Palm Sunday

Jesus’ Triumphal Entry into Jerusalem

“Rejoice greatly, O daughter of Zion! Shout, O daughter of Jerusalem! Behold, your King is coming to you; He is just and having salvation, Lowly and riding on a donkey, A colt, the foal of a donkey.”
‭‭Zechariah‬ ‭9:9‬ ‭NKJV‬‬

We see the Old Testament prophecy above fulfilled in Jesus’ Triumphal Entry in Matthew 21:1-11, Mark 11:1-11, Luke 19:28-40, and John 12:12-15. Jesus rode into Jerusalem on a donkey, less than a week before his death on the cross.

Tree branches were strewn in the road before Jesus. This would be similar to rolling out the red carpet for a dignitary or ruler today. Christians often celebrate Palm Sunday by waving palm branches in a procession. In ancient Greece and Rome, palm branches symbolized victory, joy, peace, and triumph. They were used to celebrate champions of the games or military victories. Palm branches were also used for celebration in Israel’s Feast of Tabernacles, or The Feast of Booths (see Leviticus 23:40). We read about palm branches in Revelation 7:9 as well. 

The people who welcomed Jesus also shouted, Hosanna, which literally means means, please save, or save, we pray. It is also used as a shout of praise. It seems that many of the Jews of Jesus’ day wanted him to save them from Roman occupation. However, Jesus came for an even higher purpose—to save his people from their sins.

The Hebrew term which is transliterated, Hosanna, is used in 2 Samuel 14:4 and Psalm 118:25. In the triumphal entry account, the people quoted the first part of the next verse, Psalm 118:26: Blessed be he that cometh in the name of the Lord.

The symbolism of the donkey was one of kingship and peace. Horses often depicted war, but Jesus identified with the lowly and was a man of peace. He was riding into Jerusalem as a declaration that he was the King of Israel. Sadly, most of the Jews ended up rejecting Him. Before the week was over, they had handed him over to the Romans, who crucified him. In Luke 19:41, Jesus wept over the city because he knew that the Romans would come against Jerusalem and destroy the city in 70 A.D. due to their rejection of Jesus. But we know from Romans 11:26 that God is not done with Israel yet. Jesus will return one day again, sit on the throne of David, and set up his Millennial Kingdom in Jerusalem and rule over all the Earth.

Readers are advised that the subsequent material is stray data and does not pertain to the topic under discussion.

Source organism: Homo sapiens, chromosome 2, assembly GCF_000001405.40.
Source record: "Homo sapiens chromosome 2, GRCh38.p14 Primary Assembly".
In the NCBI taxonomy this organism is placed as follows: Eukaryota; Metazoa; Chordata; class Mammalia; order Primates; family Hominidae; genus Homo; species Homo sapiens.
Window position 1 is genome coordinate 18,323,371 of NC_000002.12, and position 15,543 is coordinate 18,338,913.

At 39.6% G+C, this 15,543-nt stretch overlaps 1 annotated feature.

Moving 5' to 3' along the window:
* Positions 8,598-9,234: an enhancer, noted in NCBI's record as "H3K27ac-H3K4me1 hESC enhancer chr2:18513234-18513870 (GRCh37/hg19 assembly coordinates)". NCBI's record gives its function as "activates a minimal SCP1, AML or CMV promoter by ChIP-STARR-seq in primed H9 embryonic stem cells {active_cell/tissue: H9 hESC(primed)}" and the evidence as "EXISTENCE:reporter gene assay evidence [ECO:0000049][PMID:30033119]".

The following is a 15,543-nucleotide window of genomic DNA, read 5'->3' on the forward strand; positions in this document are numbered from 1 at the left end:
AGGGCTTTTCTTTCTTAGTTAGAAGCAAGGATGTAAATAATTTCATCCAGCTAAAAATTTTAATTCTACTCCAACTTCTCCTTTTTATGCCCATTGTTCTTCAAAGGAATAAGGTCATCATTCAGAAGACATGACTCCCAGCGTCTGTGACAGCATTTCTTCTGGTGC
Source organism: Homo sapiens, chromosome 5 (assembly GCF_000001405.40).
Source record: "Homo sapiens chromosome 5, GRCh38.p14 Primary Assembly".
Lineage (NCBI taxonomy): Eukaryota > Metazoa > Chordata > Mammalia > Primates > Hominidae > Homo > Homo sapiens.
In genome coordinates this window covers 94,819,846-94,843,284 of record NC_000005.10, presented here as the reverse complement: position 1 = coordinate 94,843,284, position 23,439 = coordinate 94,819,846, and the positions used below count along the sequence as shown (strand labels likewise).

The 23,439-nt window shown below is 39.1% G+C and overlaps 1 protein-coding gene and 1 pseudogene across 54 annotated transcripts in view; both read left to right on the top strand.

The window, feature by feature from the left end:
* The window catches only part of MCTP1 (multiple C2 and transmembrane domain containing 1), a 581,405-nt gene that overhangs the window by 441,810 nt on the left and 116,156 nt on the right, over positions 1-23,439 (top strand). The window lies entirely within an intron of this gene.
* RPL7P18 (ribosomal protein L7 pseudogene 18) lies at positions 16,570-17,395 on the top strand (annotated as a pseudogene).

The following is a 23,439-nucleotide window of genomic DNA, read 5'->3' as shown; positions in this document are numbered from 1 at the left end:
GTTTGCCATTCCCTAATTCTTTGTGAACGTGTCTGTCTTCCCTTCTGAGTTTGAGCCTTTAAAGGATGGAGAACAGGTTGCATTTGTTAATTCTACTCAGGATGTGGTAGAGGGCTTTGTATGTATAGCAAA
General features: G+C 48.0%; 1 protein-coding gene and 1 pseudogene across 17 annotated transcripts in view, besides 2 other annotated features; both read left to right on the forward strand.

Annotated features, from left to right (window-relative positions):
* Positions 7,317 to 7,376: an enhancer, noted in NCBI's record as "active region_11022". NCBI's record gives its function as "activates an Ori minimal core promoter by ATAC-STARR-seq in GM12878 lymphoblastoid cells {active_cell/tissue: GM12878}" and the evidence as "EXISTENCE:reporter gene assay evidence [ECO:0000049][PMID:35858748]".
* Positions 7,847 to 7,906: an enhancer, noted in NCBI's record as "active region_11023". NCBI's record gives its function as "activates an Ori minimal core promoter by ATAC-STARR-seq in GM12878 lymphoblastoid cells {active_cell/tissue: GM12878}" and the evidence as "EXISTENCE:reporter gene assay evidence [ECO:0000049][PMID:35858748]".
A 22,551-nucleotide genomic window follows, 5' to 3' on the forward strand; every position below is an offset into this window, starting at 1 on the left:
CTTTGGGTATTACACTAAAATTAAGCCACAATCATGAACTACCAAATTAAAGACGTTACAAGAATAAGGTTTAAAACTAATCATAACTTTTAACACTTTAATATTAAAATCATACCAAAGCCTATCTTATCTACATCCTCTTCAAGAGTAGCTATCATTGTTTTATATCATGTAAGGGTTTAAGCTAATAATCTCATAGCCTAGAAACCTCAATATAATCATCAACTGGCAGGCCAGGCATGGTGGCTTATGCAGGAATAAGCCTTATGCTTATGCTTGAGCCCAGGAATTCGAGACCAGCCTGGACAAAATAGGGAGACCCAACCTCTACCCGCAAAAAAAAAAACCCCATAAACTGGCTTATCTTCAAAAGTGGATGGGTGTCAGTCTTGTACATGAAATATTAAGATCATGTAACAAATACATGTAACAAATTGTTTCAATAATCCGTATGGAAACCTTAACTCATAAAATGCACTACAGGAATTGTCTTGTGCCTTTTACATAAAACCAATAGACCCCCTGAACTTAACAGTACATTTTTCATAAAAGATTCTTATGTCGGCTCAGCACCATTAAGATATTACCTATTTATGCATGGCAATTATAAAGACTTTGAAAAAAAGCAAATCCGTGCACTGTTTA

So as we celebrate Palm Sunday, let us remember why Jesus came. Jesus came the first time to die on a cross to pay for the sins of the whole world. Then he rose again. One day he will come back for those who have put their faith in him. We all have to decide whether we will worship him as our King. The Bible makes clear “that at the name of Jesus every knee should bow, of things in heaven, and things in earth, and things under the earth; and that every tongue should confess that Jesus Christ is Lord, to the glory of God the Father.” (Philippians 2:10-11)

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